Kent Jones said that Brian De Palma declined to participate because of De Palma (2015): "...Noah Baumbach and Jake Paltrow just did a movie about him. They worked on that film for about 4 years. I asked [De Palma] and he said he wanted to save what he thought about Hitchcock for their movie." 
Interpreter Helen Scott (1915-1987) is uncredited in this documentary although her voice is heard throughout. Born in New York, she was brought up in Paris where her father worked for the Associated Press. Decorated for her work on the Free France resistance radio in Brazzaville, Congo, during World War 2, she later worked for the French Film Office in New York and helped Truffaut when he needed help with communicating in English.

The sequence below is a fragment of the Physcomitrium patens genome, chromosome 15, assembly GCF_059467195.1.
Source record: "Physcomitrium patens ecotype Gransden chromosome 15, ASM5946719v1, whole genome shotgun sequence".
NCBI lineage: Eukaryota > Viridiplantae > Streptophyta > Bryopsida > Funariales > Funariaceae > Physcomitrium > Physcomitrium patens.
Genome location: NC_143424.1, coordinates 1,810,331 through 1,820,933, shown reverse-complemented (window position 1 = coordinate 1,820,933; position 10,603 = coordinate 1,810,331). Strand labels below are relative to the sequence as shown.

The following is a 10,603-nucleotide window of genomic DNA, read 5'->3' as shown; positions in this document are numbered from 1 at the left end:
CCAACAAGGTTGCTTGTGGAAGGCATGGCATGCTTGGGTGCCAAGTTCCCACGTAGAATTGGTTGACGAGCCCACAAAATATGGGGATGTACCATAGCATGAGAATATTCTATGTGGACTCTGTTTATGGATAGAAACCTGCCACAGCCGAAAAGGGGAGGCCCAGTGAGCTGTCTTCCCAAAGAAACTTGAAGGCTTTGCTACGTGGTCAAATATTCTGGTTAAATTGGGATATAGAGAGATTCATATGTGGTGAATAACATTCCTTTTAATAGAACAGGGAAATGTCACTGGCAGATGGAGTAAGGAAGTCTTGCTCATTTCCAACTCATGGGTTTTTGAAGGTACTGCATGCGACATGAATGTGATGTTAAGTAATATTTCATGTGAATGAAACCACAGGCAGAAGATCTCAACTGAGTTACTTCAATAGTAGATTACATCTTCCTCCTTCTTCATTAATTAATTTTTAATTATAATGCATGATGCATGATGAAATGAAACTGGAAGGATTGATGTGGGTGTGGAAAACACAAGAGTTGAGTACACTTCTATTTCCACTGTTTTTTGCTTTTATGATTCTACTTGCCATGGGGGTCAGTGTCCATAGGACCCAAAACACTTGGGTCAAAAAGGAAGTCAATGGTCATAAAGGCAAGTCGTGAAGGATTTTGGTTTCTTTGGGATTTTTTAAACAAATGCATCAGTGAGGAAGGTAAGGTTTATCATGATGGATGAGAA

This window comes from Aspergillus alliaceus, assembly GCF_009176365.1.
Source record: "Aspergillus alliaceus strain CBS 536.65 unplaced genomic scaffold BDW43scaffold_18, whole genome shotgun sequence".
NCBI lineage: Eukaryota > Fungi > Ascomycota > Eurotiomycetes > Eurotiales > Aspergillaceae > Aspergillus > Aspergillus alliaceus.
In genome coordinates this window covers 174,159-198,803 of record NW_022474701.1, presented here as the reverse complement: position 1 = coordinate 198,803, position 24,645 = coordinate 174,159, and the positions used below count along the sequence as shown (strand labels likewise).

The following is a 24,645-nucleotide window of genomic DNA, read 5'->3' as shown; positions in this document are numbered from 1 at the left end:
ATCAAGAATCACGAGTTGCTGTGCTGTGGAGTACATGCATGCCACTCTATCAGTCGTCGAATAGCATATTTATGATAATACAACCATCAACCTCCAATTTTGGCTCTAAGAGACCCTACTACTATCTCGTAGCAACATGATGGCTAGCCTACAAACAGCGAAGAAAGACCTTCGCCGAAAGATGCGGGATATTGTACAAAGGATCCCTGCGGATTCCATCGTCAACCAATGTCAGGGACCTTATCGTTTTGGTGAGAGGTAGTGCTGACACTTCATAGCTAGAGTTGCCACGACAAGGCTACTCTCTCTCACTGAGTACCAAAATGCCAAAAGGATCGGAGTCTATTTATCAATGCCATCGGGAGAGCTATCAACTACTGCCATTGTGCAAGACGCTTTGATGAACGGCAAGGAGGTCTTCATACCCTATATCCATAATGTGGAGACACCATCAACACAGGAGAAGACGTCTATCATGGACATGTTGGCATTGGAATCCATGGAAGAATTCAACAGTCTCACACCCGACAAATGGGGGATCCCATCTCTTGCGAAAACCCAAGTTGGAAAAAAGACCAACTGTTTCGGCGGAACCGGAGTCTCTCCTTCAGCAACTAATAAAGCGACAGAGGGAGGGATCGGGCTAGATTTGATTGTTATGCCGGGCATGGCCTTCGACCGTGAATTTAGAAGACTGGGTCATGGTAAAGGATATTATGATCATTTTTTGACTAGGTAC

Both Hitchcock and Truffaut could actually speak quite adequately in the language of the other, as can be heard in off camera moments. However neither felt confident enough, so they used Helen Scott, a bilingual Truffaut collaborator, to provide simultaneous translation.
Famous writer and screenwriter William Goldman feels that the book this film is about ruined Hitchcock as a filmmaker. He pointed out that it made Hitchcock self conscious and concerned with being an artist in a way that destroyed his ability to engage audiences and be the great director he had been up to that point.